This weekend is your last chance to see two of the biggest -- and best -- gay-themed plays staged in D.C. in a long time. It’s also your last chance to see a community theater production of one gay-popular campy comedy.
1. The Laramie Project
Thanks to Congressional inaction, the best known of the bunch is Ford’s Theatre’s production of The Laramie Project, about the antigay murder of Matthew Shepard in Laramie, Wyo., 15 years ago. A partial casualty of the government shutdown, given that the nonprofit theater company performs in a federally owned historic venue, Ford’s still garnered a near-perfect rating of four-and-a-half stars (out of five) from this critic -- which is especially notable given that I only saw it performed in a barebones, stage-less fashion, in the rehearsal space at the Woolly Mammoth Theatre Company. Ford’s production is an incredibly enriching experience, especially in the hands of 10 fine actors, many of them Washington's most celebrated -- from Mitchell Hebert to Holly Twyford to Kimberly Gilbert. Now that it’s returned home, it’s definitely a must-see.
Remaining shows of The Laramie Project are tonight through Saturday, Oct. 26, at 7:30 p.m., and also Saturday, Oct. 26, and Sunday, Oct. 27, at 2 p.m., at Ford’s Theatre, 511 10th St. NW. All seats are $33.65 with fees. Call 800-982-2787 or visit fordstheatre.org.
2. Torch Song Trilogy
After two extensions, this week is truly your last chance to catch an equally noteworthy and outstanding production, Studio Theatre’s Torch Song Trilogy. As I wrote in another near-perfect-rating review, the play that put Harvey Fierstein on the map -- drawing as it does from the same drag queens-deserve-respect well as his books for the musicals La Cage Aux Folles and Kinky Boots -- is still relevant, touching on issues that are still with us 30 years later, from the importance of coming out and being truthful to oneself to lingering questions over bisexuality and monogamy. Brandon Uranowitz leads the cast as Arnold, making the character, which Fierstein largely based on himself, his own. “I feel like this part allows me to explore the extreme parts of my character and parts of my personality,” the New Jersey native told Metro Weekly in a cover profile last month. In what will surely be recognized come Helen Hayes Award nomination time next year, Uranowitz gives Arnold very comic, exaggerated mannerisms and moves, adding another level of humor through his body language to the already funny script.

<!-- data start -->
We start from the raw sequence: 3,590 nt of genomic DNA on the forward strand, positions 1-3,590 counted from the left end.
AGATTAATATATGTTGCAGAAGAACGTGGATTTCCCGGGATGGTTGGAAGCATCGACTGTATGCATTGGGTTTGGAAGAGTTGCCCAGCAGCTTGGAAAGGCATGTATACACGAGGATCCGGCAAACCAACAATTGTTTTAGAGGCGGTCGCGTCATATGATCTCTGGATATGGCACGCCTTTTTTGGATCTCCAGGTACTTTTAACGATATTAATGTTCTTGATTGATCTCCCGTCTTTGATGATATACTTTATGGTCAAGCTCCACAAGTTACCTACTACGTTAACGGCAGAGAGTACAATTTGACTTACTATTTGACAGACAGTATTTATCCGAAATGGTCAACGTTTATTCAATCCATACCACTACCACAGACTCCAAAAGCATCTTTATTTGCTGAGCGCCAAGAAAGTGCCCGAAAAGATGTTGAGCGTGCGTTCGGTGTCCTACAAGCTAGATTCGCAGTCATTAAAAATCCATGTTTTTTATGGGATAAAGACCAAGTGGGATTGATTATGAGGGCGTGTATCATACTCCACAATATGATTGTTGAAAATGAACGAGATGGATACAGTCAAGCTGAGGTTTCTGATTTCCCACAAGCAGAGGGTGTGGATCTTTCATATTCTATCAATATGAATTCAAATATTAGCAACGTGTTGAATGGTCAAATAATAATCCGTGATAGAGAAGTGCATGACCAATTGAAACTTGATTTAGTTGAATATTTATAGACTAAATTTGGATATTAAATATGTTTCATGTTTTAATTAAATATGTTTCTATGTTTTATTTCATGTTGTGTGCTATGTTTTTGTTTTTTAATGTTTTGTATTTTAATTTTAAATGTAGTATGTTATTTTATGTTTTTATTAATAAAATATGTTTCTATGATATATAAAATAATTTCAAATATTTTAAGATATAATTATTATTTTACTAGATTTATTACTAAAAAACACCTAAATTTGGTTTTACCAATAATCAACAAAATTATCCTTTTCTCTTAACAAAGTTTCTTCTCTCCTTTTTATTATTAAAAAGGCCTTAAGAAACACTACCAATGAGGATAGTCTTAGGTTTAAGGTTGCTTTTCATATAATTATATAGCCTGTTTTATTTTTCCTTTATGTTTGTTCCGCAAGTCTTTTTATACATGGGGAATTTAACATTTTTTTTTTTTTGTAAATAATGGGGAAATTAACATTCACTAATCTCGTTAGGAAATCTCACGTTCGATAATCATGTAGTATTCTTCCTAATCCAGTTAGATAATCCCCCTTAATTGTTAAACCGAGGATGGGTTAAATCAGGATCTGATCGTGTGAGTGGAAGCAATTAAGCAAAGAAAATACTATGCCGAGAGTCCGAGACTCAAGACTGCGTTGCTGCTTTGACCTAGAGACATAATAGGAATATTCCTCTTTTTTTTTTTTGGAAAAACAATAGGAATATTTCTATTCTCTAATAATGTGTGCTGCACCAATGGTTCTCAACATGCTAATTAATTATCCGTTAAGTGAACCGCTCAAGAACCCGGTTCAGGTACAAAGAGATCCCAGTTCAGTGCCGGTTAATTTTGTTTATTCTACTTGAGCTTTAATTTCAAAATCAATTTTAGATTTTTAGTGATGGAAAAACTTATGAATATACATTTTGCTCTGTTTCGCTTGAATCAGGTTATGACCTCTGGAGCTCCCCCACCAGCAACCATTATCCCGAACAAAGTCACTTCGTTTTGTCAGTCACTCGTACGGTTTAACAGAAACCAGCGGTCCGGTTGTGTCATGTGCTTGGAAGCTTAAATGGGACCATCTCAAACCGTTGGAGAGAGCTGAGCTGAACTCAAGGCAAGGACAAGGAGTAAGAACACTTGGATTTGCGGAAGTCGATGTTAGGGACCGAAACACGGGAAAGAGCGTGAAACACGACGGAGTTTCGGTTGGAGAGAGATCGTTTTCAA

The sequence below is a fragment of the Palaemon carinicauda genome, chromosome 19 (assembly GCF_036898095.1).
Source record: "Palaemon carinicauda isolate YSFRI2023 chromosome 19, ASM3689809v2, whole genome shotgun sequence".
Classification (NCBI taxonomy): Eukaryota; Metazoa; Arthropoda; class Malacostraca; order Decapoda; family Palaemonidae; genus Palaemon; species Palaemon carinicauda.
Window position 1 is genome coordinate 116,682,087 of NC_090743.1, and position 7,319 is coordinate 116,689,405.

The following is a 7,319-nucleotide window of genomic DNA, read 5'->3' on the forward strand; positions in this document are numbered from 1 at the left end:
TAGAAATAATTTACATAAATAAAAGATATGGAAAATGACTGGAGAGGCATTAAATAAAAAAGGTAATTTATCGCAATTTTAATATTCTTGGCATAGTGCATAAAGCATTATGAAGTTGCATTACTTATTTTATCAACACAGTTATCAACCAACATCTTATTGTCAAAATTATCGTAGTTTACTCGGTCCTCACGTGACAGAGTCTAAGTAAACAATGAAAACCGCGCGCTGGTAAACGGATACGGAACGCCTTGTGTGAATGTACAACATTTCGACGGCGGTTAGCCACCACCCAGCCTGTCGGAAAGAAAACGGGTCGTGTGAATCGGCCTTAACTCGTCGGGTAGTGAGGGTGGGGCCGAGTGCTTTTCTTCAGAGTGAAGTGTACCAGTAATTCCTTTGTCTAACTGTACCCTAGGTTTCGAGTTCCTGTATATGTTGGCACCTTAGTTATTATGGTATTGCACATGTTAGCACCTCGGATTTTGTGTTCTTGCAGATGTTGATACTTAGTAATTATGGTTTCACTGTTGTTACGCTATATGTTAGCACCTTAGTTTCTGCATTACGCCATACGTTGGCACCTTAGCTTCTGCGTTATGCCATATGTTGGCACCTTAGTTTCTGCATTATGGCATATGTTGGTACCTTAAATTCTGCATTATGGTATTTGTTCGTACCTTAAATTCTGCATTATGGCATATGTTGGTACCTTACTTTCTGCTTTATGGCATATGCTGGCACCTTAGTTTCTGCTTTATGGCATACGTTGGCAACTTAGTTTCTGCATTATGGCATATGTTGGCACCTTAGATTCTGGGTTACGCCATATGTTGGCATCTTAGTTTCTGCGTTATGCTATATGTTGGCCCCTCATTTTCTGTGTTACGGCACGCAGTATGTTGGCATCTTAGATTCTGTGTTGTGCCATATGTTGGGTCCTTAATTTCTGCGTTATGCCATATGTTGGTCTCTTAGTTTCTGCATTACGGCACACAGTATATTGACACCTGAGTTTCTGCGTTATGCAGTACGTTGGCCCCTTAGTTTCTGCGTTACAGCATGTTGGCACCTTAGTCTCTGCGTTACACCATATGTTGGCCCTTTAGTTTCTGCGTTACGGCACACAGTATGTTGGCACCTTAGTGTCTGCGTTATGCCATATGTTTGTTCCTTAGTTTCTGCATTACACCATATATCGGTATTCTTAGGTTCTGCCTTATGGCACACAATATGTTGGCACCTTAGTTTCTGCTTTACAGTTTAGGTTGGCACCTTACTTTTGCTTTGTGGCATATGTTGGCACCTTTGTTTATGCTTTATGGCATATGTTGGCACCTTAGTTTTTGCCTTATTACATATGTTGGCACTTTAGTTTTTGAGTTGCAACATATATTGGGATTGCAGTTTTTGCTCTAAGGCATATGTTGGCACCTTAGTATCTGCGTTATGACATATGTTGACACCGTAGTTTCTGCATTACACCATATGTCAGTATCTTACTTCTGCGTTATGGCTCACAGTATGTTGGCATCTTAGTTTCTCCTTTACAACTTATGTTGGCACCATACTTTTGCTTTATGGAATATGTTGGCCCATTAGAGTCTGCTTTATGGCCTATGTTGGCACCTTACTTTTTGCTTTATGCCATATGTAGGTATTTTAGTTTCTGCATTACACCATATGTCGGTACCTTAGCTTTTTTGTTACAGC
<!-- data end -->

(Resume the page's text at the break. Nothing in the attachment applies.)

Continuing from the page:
Remaining shows of Torch Song Trilogy are tonight through Saturday, Oct. 26, at 7:30 p.m., and also Saturday, Oct. 26, and Sunday, Oct. 27, at 2 p.m., at Studio Theatre, 1501 14th St. NW. Tickets are $39 to $85. Call 202-332-3300 or visit studiotheatre.org.
3. Sordid Lives
Lastly, Arlington’s Dominion Stage is responsible for the community camp, with its production of Del Shores’s Sordid Lives, the “black comedy about white trash” that inspired the indie film and the ill-fated LOGO TV series. Rick Hayes directs a volunteer cast including Jeffrey Stevenson as the cross-dressing homosexual Brother Boy.
Remaining shows of Sordid Lives are tonight through Saturday, Oct. 26, at 8 p.m., at Gunston Arts Center, 2700 South Lang St., Arlington. Tickets are $20. Call 571-DS-SHOWS or visit dominionstage.org.